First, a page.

Pakistani experts raise question about nuclear power project
Islamabad: Three leading physicists have raised key questions about the safety, design and cost of Pakistan`s largest nuclear power plant being built with Chinese assistance in the port city of Karachi.
The Karachi complex will have two nuclear reactors with a production capacity of 2,200 MW. Prime Minister Nawaz Sharif inaugurated the project, estimated to cost USD 9.6 billion and scheduled to be completed in six years, late last month.
In an article published in the influential Dawn daily on Monday, experts Pervez Hoodbhoy, A H Nayyar and Zia Mian said the project would use a reactor being developed by a Chinese state-run firm that currently exists only on paper.
"This will be by far the largest nuclear construction project ever in Pakistan. It is not too late to ask a few basic questions so that people, especially those living in Karachi, know what they may be letting themselves in for," they wrote.
They said everyone knew the reactors were being purchased from China, and will built by the China National Nuclear Corporation (CNNC).
"What people may not know is that the reactors will be based on a design known as the ACP-1000 that is still under development by this Chinese nuclear power company," they said.
"In effect, Pakistanis are buying reactors for the Karachi site that so far exist only on paper and in computer programmes there is no operating reactor in China based on this design."
It was reported in April that CNNC had completed a "preliminary safety analysis report" and was "working on construction design" of the ACP-1000. This means there is not even a complete design so far.
Since the reactors at the Karachi complex will be the first of a kind, no one knows how safe they will be or how well they will work, the article said.
The 20 million people of Karachi are being used as subjects in a giant nuclear safety experiment, the experts contended.
The article said an analysis in 2011 by Nature science magazine and Columbia University in New York showed that the nuclear reactor site in Karachi has more people living within 30 km than any other reactor site in the world.
It found there were eight million people living within this distance of the site in Karachi. All of the port city falls within 40 km of the reactor site.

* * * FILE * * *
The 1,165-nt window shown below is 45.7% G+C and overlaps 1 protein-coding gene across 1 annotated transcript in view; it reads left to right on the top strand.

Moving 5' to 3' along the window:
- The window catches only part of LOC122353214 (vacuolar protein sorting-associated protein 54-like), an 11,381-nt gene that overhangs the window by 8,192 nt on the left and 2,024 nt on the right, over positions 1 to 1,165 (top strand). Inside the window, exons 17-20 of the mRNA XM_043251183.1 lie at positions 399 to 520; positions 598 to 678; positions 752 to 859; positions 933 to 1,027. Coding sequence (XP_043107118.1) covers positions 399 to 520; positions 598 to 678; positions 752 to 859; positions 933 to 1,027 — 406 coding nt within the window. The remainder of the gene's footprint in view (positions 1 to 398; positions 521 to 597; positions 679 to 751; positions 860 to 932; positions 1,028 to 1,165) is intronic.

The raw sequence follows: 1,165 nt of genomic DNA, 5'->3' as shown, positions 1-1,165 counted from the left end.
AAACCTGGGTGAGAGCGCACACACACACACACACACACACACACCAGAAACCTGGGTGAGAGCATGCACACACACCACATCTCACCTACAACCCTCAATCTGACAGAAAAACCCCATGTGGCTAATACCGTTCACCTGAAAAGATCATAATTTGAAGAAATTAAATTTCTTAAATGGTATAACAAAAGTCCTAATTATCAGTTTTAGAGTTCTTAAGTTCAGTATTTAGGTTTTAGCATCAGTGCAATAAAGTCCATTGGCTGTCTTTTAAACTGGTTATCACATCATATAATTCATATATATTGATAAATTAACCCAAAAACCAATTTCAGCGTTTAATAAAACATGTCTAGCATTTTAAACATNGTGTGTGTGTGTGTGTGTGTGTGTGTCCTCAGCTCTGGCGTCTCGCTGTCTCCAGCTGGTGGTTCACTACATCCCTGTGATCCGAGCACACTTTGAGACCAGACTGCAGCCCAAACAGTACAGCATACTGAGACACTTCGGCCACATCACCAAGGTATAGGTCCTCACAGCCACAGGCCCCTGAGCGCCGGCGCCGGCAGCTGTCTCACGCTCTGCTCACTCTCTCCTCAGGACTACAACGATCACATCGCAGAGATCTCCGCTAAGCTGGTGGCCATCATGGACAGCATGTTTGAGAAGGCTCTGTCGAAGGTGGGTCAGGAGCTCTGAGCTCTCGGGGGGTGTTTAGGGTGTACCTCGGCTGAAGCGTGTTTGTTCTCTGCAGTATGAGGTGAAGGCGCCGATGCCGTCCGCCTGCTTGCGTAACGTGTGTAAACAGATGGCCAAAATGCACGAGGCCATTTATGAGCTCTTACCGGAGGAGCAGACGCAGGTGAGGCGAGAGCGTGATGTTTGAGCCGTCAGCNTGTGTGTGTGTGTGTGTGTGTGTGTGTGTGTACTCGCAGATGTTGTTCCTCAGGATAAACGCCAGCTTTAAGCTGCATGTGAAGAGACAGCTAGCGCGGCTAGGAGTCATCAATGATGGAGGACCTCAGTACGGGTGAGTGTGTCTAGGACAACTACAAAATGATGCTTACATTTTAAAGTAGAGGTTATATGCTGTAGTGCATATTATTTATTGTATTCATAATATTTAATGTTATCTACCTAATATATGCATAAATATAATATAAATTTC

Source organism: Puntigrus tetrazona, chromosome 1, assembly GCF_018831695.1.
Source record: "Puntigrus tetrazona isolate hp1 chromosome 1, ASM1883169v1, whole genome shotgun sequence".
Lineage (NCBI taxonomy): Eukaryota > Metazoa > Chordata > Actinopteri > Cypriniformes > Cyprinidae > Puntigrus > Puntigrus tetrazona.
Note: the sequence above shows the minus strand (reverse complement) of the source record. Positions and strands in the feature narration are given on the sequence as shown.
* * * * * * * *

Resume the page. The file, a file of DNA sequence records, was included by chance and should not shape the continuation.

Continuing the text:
The article said so far, there have been no public hearings or discussions about the suitability of the site for the Karachi nuclear complex.
"There is no report of an Environment Impact Assessment for the proposed new Karachi reactors. Neither the Pakistan Atomic Energy Commission nor the Pakistan Nuclear Regulatory Authority has explained what will happen in case of an accident at the proposed reactor," it said.
The experts said there is no information on what emergency plans, including for possible evacuation, have been drawn up as part of preparations for these large new reactors. There is no information whether such plans even exist.
They further said the issue of cost must include the consequences of accidents. "If there is an accident at the new Karachi reactors due to a problem with the reactor design or the construction, who will pay the vast sums needed to cover the damage and clean-up ? Pakistan or China?" they questioned.
Hoodbhoy is a nuclear physicist and defence analyst while Mian is a Pakistani-American physicist, nuclear expert and policy maker and research scientist at Princeton University.
Nayyar is a physicist and nuclear activist who specialises in solid state and quantum physics and quantum mechanics.
They said the Fukushima nuclear accident had shown that safety systems can fail catastrophically. The accident in 2011 involved Japanese reactors of a well-established design that had been operating for decades.
All kinds of things happened that were not expected by the reactor operators, managers and nuclear safety authorities. Nearly 200,000 people living close to the Fukushima reactors were evacuated and some may never be allowed to return, they pointed out.
Radiation was blown by the wind and contaminated land to distances of over 30 km.
"The US suggested its citizens living in that area of Japan move at least 80 km away from the reactor. The government of Japan considered forced evacuation of everyone living within 170 km of the reactor site and organising voluntary evacuation for people living as far as 250 km from the plant," the article said.
"Contaminated food and water was found at distances of 250 km. The financial cost of the clean-up so far is estimated to be about USD 100 billion and could eventually be much higher.
"So how big, how dangerous and how costly is the nuclear experiment about to be carried out in Karachi?" the experts questioned.